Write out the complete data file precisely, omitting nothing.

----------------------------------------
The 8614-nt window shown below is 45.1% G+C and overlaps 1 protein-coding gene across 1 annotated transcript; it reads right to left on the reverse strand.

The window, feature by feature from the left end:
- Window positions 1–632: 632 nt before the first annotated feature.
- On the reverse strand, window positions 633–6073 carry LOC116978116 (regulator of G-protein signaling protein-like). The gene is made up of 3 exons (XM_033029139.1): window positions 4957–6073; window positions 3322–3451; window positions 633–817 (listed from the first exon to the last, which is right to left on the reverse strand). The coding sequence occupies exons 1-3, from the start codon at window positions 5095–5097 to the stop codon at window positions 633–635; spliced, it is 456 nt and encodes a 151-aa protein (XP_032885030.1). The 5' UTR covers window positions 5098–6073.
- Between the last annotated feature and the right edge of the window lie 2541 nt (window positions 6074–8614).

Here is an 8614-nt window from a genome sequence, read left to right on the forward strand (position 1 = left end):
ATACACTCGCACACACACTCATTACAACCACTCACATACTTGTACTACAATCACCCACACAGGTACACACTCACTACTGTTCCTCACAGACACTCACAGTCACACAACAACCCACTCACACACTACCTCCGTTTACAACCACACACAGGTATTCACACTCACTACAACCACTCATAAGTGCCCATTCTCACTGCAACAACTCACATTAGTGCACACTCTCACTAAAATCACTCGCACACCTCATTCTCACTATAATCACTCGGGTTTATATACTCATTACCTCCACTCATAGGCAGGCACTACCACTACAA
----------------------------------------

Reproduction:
The 8614-nt window shown below is 45.1% G+C and overlaps 1 protein-coding gene across 1 annotated transcript; it reads right to left on the reverse strand.

The window, feature by feature from the left end:
- Window positions 1–632: 632 nt before the first annotated feature.
- On the reverse strand, window positions 633–6073 carry LOC116978116 (regulator of G-protein signaling protein-like). The gene is made up of 3 exons (XM_033029139.1): window positions 4957–6073; window positions 3322–3451; window positions 633–817 (listed from the first exon to the last, which is right to left on the reverse strand). The coding sequence occupies exons 1-3, from the start codon at window positions 5095–5097 to the stop codon at window positions 633–635; spliced, it is 456 nt and encodes a 151-aa protein (XP_032885030.1). The 5' UTR covers window positions 5098–6073.
- Between the last annotated feature and the right edge of the window lie 2541 nt (window positions 6074–8614).

Here is an 8614-nt window from a genome sequence, read left to right on the forward strand (position 1 = left end):
ATACACTCGCACACACACTCATTACAACCACTCACATACTTGTACTACAATCACCCACACAGGTACACACTCACTACTGTTCCTCACAGACACTCACAGTCACACAACAACCCACTCACACACTACCTCCGTTTACAACCACACACAGGTATTCACACTCACTACAACCACTCATAAGTGCCCATTCTCACTGCAACAACTCACATTAGTGCACACTCTCACTAAAATCACTCGCACACCTCATTCTCACTATAATCACTCGGGTTTATATACTCATTACCTCCACTCATAGGCAGGCACTACCACTACAA